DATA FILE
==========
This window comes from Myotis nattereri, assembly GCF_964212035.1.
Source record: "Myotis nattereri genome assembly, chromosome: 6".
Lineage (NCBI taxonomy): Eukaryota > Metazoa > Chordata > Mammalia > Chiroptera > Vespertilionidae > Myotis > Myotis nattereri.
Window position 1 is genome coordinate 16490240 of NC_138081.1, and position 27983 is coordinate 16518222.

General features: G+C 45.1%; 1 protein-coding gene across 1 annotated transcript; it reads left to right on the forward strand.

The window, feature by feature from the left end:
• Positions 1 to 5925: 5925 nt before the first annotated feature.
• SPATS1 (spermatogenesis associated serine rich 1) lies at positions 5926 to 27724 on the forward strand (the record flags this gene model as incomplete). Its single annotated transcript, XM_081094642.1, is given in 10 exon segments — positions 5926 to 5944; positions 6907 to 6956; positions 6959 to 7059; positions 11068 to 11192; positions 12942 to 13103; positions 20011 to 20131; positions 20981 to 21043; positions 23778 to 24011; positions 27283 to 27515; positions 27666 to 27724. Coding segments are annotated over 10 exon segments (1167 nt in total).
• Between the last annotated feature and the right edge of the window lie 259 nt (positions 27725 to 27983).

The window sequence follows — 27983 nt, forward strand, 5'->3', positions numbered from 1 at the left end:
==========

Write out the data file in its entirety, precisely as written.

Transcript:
This window comes from Myotis nattereri, assembly GCF_964212035.1.
Source record: "Myotis nattereri genome assembly, chromosome: 6".
Lineage (NCBI taxonomy): Eukaryota > Metazoa > Chordata > Mammalia > Chiroptera > Vespertilionidae > Myotis > Myotis nattereri.
Window position 1 is genome coordinate 16490240 of NC_138081.1, and position 27983 is coordinate 16518222.

General features: G+C 45.1%; 1 protein-coding gene across 1 annotated transcript; it reads left to right on the forward strand.

The window, feature by feature from the left end:
• Positions 1 to 5925: 5925 nt before the first annotated feature.
• SPATS1 (spermatogenesis associated serine rich 1) lies at positions 5926 to 27724 on the forward strand (the record flags this gene model as incomplete). Its single annotated transcript, XM_081094642.1, is given in 10 exon segments — positions 5926 to 5944; positions 6907 to 6956; positions 6959 to 7059; positions 11068 to 11192; positions 12942 to 13103; positions 20011 to 20131; positions 20981 to 21043; positions 23778 to 24011; positions 27283 to 27515; positions 27666 to 27724. Coding segments are annotated over 10 exon segments (1167 nt in total).
• Between the last annotated feature and the right edge of the window lie 259 nt (positions 27725 to 27983).

The window sequence follows — 27983 nt, forward strand, 5'->3', positions numbered from 1 at the left end: